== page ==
I wanted to update you all on the purpose of this blog, now that I have successfully navigated the choppy waters of the initial two weeks of the Aidan Project. I am sure, at this early, potentially non-committal stage, many other would-be bloggers have thrown in the towel at the sheer complexity of it all, not to mention the hard work. I feel the early machinations of a rhythm towards consistency. Here we go, onwards and upwards.
The Aidan Project blog looks at a multitude of topics, but history is the Project‘s raison d’être. I am an amateur student of history, but above all, a student of life. I am fascinated by, well, essentially everything. I will be discussing these variegated topics on the Aidan Project podcast, whilst I anticipate the blog itself to be more grounded in commentary of history and current events. Something for everyone, perhaps.
Above all, what I am seeking to achieve via text and audio – aside from content that could loosely be deemed as interesting – is healthy debate and analysis for the eager consumption of my fellow human beings. I am reassured, despite all of the madness of 2016, that there are many good people who have a passion for seeking a measure of understanding of this disconcertingly unhinged journey of ours. I want to explore, in a historical and progressive sense, where we have been, and attempt to rationalise where we might be going, even if the destination looks, at times, less than desirable.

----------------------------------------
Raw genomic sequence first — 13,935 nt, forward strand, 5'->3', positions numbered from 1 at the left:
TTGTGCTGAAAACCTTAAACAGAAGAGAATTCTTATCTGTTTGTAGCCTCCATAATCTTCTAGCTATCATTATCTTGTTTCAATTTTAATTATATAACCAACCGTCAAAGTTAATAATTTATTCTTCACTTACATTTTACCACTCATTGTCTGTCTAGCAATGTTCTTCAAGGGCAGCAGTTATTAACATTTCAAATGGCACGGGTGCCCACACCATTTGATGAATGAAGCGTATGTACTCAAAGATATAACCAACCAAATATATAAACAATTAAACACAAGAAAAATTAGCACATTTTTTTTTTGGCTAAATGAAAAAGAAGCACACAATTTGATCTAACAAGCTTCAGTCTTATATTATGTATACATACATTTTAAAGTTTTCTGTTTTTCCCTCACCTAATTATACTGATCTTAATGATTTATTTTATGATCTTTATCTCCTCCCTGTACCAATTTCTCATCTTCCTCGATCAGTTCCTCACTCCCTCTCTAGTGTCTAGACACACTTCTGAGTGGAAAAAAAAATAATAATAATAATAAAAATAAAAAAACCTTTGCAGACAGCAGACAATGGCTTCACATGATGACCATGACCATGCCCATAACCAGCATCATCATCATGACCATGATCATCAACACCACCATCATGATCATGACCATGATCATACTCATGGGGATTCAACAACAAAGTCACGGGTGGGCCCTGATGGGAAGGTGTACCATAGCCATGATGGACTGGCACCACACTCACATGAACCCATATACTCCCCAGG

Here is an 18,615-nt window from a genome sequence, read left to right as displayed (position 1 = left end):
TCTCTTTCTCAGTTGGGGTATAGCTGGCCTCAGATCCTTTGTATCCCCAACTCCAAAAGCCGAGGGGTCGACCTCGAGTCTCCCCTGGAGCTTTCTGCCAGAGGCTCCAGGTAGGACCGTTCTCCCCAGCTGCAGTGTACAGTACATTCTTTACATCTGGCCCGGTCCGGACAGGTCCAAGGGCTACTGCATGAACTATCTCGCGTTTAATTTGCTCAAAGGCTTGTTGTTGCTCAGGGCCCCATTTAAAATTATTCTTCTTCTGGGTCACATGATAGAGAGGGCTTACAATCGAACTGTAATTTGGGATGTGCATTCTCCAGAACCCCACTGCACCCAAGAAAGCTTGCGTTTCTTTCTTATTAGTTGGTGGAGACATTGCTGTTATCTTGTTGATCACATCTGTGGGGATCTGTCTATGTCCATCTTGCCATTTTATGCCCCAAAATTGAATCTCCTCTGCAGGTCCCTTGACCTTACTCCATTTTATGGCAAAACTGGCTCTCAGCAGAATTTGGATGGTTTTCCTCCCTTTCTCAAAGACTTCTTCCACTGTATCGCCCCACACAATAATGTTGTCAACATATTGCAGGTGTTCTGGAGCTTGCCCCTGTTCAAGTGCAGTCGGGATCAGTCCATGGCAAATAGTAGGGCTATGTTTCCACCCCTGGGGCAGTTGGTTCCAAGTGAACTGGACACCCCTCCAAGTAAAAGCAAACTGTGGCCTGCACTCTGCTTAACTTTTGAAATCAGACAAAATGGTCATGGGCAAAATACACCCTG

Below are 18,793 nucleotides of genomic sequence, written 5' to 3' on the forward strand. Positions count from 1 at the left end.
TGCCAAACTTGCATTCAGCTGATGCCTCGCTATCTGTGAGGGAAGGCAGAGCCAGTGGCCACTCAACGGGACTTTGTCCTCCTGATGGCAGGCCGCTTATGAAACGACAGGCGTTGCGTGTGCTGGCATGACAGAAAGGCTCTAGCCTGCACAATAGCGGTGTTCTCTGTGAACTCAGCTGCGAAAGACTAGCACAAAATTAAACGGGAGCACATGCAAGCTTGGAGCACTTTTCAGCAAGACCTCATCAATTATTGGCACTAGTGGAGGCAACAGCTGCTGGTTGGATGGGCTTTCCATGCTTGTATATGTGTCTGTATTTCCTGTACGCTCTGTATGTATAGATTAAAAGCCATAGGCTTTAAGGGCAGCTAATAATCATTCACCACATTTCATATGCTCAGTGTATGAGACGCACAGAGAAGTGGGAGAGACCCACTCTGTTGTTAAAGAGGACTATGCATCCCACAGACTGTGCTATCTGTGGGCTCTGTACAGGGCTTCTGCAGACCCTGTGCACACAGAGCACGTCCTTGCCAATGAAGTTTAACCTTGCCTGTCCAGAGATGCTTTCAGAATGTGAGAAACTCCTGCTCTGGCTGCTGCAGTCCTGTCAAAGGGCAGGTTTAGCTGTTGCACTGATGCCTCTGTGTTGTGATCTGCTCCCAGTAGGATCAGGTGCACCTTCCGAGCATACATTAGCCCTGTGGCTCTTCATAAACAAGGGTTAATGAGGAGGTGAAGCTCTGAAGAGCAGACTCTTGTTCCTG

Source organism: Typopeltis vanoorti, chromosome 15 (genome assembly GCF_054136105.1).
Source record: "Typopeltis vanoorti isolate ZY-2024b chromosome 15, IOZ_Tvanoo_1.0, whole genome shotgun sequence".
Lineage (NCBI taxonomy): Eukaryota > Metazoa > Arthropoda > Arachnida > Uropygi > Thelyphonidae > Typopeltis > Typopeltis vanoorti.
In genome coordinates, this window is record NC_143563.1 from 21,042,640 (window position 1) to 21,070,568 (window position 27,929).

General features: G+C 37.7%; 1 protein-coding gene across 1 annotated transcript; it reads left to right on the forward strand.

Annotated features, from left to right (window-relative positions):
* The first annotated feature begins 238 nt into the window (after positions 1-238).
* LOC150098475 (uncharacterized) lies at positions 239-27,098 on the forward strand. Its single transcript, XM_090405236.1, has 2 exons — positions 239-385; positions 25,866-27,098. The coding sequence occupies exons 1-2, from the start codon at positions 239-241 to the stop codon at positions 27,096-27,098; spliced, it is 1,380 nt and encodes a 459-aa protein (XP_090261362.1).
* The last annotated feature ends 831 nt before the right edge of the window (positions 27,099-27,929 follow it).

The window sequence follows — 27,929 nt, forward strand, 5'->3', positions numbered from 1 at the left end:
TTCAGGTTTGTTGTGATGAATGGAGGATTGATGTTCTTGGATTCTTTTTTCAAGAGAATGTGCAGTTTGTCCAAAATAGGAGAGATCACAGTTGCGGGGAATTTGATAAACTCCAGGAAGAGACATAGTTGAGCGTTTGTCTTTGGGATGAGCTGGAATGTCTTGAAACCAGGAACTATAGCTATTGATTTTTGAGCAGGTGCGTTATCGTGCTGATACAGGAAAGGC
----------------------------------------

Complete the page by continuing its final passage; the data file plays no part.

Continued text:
New blog posts and podcast episodes can be found around once a week, but if you are seeking more regular content, you can follow me on Twitter for almost daily news and views.
Thank you for your interest in the Aidan Project. If you like what you see, please share and subscribe; inform others and bring them in to the conversation. If, on the contrary, you do not like what you see or hear within these pages, please tell me the source of your entitled displeasure. It is always wise to listen to the views of your detractors. I cannot claim to always be right, because even if I truly seek to be right in a moral sense (in an ethically questionable world), the book is never closed on the truth.